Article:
ETFs: Replication challenge
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Most exchange traded funds (ETFs) are designed to deliver to the investor what industry practitioners often refer to as beta – that is, market risk and market reward.
To achieve this, a number of replication techniques have emerged, each of which has different implications in terms of tracking performance and underlying counterparty or operational risks. The two main types typically described are direct, physical replication and indirect, swap-based, often also referred to as synthetic – replication.
This unofficial classification system is not fully informative, however. To better understand how ETFs work it is necessary to subdivide these categories further:
• Full direct physical replication;
• Partial physical replication with stratified sampling;
• Partial physical replication with optimisation;
• Funded swap based ETFs; and
• Unfunded swap based ETFs.
Full, direct physical replication involves buying and managing all the underlying constituent securities of the index being tracked.
Managers of these ETFs have to dynamically trade their portfolio to keep up with changes to the index, so transaction costs can impact tracking performance. Partly to mitigate this, providers often engage in securities lending, which involves lending out the physical securities held by the ETF.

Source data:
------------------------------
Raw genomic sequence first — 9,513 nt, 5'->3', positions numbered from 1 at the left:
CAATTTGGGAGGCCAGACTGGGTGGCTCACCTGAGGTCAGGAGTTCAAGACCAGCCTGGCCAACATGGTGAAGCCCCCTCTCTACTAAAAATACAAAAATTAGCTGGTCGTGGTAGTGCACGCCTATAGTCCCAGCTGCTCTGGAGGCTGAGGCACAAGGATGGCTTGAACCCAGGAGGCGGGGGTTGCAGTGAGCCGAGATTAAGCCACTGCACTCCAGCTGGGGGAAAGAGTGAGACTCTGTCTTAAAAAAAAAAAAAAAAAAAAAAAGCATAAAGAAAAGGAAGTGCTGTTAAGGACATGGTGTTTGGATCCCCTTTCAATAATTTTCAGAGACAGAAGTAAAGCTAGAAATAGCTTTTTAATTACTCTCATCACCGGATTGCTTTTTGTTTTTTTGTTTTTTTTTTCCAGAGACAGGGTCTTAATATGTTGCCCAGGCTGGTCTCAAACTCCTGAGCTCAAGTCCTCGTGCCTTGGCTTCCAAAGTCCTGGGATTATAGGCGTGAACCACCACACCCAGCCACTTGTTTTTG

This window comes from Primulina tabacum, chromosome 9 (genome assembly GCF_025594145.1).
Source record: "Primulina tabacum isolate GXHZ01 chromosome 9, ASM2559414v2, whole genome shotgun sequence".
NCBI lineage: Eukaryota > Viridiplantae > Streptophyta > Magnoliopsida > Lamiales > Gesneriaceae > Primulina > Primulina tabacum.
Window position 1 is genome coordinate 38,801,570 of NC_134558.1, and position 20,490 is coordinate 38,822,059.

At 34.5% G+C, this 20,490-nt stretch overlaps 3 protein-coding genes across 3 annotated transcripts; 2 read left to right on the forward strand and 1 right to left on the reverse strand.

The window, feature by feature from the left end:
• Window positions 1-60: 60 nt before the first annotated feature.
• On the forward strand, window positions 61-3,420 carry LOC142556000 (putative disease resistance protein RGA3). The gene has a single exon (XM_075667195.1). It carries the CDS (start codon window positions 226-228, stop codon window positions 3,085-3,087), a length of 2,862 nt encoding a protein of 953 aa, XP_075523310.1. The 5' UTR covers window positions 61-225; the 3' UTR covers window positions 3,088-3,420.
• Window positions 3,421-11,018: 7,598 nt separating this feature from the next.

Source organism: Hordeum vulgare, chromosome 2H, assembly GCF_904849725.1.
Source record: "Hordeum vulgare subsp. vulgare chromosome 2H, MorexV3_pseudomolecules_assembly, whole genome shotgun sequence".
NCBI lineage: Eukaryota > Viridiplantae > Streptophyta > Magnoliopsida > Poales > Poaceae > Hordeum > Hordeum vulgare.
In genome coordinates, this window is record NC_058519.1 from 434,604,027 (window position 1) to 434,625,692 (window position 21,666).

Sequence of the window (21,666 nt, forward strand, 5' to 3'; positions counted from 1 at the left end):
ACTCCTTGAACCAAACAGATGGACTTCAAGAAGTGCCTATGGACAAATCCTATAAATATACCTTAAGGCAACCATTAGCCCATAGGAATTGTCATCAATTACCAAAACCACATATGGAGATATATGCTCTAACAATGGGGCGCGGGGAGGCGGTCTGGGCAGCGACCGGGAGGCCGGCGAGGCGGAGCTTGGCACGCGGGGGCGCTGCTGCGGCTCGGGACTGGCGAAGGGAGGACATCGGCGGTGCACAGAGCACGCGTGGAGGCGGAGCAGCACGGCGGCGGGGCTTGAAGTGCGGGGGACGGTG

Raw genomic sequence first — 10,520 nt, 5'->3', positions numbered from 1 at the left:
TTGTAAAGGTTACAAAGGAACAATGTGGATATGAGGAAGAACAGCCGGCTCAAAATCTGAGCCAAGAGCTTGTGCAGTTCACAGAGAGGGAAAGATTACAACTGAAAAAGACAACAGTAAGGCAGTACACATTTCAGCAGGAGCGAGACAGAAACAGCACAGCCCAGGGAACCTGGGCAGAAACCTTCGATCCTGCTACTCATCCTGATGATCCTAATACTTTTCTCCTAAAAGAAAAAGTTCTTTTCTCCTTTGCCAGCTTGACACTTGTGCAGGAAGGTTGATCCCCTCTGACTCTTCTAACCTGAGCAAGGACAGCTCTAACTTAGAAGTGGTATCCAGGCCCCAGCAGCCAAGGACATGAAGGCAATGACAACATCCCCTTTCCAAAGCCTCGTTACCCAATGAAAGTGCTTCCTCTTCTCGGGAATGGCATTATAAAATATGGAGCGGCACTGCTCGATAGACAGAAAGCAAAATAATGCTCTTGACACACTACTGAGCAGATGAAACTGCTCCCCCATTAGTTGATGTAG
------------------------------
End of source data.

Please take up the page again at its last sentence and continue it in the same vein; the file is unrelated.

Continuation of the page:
This exposes the ETF to counterparty risk that the borrower of the securities will default and the ETF will suffer a loss. To limit this risk, the ETF lender demands that the borrower deposits collateral with a third party custodian bank.
The idea behind this is that, if the counterparty fails, the collateral is liquidated in compensation to the fund.
Full physical replication can become difficult and/or expensive to implement when tracking broad indices that reference a high number of individual securities or when all or some of the underlying securities being tracked are relatively illiquid.
To overcome these problems, physical replication providers have developed tracking methods that involve only holding a portion of the underlying securities of the index. One method is called stratified sampling, and it involves the ETF provider holding a selection of representative securities only.
This could entail splitting the index into, for example, sector based subgroups, and then purchasing a sample of securities from each group. The choice of which securities will form part of the sample may be taken by the ETF manager or by a computer driven, quantitative model.
The main advantage of this approach is reduced costs to the fund. But it can also increase the possibility of the fund experiencing relatively significant tracking difference vis à vis the underlying index.